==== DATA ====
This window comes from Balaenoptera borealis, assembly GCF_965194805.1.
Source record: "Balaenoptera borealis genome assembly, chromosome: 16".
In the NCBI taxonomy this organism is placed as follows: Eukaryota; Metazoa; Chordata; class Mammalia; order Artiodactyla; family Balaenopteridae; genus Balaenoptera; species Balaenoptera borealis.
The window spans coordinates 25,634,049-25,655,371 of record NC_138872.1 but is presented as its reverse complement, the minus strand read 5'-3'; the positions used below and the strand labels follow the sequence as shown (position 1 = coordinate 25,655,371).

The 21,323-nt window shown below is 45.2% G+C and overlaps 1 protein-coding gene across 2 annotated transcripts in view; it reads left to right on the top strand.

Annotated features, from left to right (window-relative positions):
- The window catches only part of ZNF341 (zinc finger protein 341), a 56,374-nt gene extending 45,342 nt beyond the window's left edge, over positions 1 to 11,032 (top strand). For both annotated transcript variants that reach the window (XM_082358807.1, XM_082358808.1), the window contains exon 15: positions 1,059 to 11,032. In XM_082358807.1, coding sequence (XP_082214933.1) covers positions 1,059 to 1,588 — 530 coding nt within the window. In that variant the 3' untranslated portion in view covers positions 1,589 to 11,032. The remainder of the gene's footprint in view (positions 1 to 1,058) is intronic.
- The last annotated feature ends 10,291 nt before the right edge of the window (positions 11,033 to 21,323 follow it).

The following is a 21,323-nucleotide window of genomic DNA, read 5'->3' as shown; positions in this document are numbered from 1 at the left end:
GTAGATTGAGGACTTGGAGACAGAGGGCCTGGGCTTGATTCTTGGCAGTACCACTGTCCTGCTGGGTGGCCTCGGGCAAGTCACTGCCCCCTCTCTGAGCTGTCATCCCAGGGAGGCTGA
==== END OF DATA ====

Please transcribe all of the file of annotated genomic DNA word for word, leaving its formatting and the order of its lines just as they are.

This window comes from Balaenoptera borealis, assembly GCF_965194805.1.
Source record: "Balaenoptera borealis genome assembly, chromosome: 16".
In the NCBI taxonomy this organism is placed as follows: Eukaryota; Metazoa; Chordata; class Mammalia; order Artiodactyla; family Balaenopteridae; genus Balaenoptera; species Balaenoptera borealis.
The window spans coordinates 25,634,049-25,655,371 of record NC_138872.1 but is presented as its reverse complement, the minus strand read 5'-3'; the positions used below and the strand labels follow the sequence as shown (position 1 = coordinate 25,655,371).

The 21,323-nt window shown below is 45.2% G+C and overlaps 1 protein-coding gene across 2 annotated transcripts in view; it reads left to right on the top strand.

Annotated features, from left to right (window-relative positions):
- The window catches only part of ZNF341 (zinc finger protein 341), a 56,374-nt gene extending 45,342 nt beyond the window's left edge, over positions 1 to 11,032 (top strand). For both annotated transcript variants that reach the window (XM_082358807.1, XM_082358808.1), the window contains exon 15: positions 1,059 to 11,032. In XM_082358807.1, coding sequence (XP_082214933.1) covers positions 1,059 to 1,588 — 530 coding nt within the window. In that variant the 3' untranslated portion in view covers positions 1,589 to 11,032. The remainder of the gene's footprint in view (positions 1 to 1,058) is intronic.
- The last annotated feature ends 10,291 nt before the right edge of the window (positions 11,033 to 21,323 follow it).

The following is a 21,323-nucleotide window of genomic DNA, read 5'->3' as shown; positions in this document are numbered from 1 at the left end:
GTAGATTGAGGACTTGGAGACAGAGGGCCTGGGCTTGATTCTTGGCAGTACCACTGTCCTGCTGGGTGGCCTCGGGCAAGTCACTGCCCCCTCTCTGAGCTGTCATCCCAGGGAGGCTGA